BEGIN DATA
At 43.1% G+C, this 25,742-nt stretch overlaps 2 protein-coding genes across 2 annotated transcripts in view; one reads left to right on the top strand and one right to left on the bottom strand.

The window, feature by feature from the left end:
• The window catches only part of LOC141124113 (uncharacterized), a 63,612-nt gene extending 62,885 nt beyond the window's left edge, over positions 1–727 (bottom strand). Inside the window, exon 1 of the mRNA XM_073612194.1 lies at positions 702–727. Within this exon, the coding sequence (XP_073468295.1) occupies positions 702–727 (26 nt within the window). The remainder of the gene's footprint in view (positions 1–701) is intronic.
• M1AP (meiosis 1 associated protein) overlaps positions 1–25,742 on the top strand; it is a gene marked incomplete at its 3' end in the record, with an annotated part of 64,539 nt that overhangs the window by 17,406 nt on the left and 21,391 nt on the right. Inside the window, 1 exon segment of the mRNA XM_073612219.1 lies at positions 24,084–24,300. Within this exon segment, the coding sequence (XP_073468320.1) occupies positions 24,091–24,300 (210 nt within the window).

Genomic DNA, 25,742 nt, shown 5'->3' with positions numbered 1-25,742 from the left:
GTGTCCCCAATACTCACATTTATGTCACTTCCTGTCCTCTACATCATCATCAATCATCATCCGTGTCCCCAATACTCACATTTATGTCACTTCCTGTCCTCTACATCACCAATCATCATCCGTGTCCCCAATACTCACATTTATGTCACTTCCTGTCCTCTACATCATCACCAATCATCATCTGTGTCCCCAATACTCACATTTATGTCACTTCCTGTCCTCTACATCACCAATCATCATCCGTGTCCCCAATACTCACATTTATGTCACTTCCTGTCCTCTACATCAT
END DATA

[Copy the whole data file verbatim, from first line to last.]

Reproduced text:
At 43.1% G+C, this 25,742-nt stretch overlaps 2 protein-coding genes across 2 annotated transcripts in view; one reads left to right on the top strand and one right to left on the bottom strand.

The window, feature by feature from the left end:
• The window catches only part of LOC141124113 (uncharacterized), a 63,612-nt gene extending 62,885 nt beyond the window's left edge, over positions 1–727 (bottom strand). Inside the window, exon 1 of the mRNA XM_073612194.1 lies at positions 702–727. Within this exon, the coding sequence (XP_073468295.1) occupies positions 702–727 (26 nt within the window). The remainder of the gene's footprint in view (positions 1–701) is intronic.
• M1AP (meiosis 1 associated protein) overlaps positions 1–25,742 on the top strand; it is a gene marked incomplete at its 3' end in the record, with an annotated part of 64,539 nt that overhangs the window by 17,406 nt on the left and 21,391 nt on the right. Inside the window, 1 exon segment of the mRNA XM_073612219.1 lies at positions 24,084–24,300. Within this exon segment, the coding sequence (XP_073468320.1) occupies positions 24,091–24,300 (210 nt within the window).

Genomic DNA, 25,742 nt, shown 5'->3' with positions numbered 1-25,742 from the left:
GTGTCCCCAATACTCACATTTATGTCACTTCCTGTCCTCTACATCATCATCAATCATCATCCGTGTCCCCAATACTCACATTTATGTCACTTCCTGTCCTCTACATCACCAATCATCATCCGTGTCCCCAATACTCACATTTATGTCACTTCCTGTCCTCTACATCATCACCAATCATCATCTGTGTCCCCAATACTCACATTTATGTCACTTCCTGTCCTCTACATCACCAATCATCATCCGTGTCCCCAATACTCACATTTATGTCACTTCCTGTCCTCTACATCAT